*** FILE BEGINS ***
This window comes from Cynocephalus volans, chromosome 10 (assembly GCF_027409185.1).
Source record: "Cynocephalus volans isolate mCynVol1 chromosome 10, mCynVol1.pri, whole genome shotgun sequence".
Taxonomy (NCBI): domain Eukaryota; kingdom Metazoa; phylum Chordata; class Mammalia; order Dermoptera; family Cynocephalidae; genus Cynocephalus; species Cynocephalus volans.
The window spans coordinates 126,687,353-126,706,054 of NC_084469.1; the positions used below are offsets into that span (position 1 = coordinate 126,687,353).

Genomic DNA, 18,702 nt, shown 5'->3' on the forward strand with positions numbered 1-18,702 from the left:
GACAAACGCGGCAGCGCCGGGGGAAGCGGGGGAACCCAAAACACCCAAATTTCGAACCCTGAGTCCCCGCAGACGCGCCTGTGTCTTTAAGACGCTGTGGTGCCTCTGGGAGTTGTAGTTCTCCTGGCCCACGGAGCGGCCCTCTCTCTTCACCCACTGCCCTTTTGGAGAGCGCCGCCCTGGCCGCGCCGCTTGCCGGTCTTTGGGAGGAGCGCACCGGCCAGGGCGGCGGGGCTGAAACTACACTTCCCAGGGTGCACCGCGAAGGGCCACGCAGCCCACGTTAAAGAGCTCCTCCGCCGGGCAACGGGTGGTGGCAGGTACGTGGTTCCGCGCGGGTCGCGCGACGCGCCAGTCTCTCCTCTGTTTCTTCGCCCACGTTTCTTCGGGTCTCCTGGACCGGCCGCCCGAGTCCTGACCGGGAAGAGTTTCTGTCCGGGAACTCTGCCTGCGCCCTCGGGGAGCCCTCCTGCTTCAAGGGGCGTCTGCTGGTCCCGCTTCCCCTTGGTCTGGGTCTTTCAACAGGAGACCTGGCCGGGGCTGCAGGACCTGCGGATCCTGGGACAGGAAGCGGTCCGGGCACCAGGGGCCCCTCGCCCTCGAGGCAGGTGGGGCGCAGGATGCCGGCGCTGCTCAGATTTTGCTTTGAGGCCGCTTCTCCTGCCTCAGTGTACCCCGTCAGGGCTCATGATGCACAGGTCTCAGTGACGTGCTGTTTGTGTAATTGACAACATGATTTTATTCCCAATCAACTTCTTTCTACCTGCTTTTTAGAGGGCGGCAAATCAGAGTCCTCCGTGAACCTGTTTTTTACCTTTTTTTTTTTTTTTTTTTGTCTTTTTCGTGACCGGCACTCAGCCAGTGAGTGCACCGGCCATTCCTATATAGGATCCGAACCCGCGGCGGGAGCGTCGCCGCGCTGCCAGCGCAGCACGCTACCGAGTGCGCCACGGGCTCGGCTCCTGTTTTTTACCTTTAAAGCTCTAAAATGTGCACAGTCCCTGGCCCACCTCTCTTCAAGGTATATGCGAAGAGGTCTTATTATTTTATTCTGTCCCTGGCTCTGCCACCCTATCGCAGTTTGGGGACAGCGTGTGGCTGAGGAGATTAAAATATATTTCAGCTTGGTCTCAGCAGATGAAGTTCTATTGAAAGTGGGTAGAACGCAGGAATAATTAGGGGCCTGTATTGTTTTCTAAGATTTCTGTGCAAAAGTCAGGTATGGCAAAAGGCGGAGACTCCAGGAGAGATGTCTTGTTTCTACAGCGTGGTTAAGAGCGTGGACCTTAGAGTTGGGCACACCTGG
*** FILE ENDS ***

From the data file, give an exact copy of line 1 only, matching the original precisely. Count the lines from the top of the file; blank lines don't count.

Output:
This window comes from Cynocephalus volans, chromosome 10 (assembly GCF_027409185.1).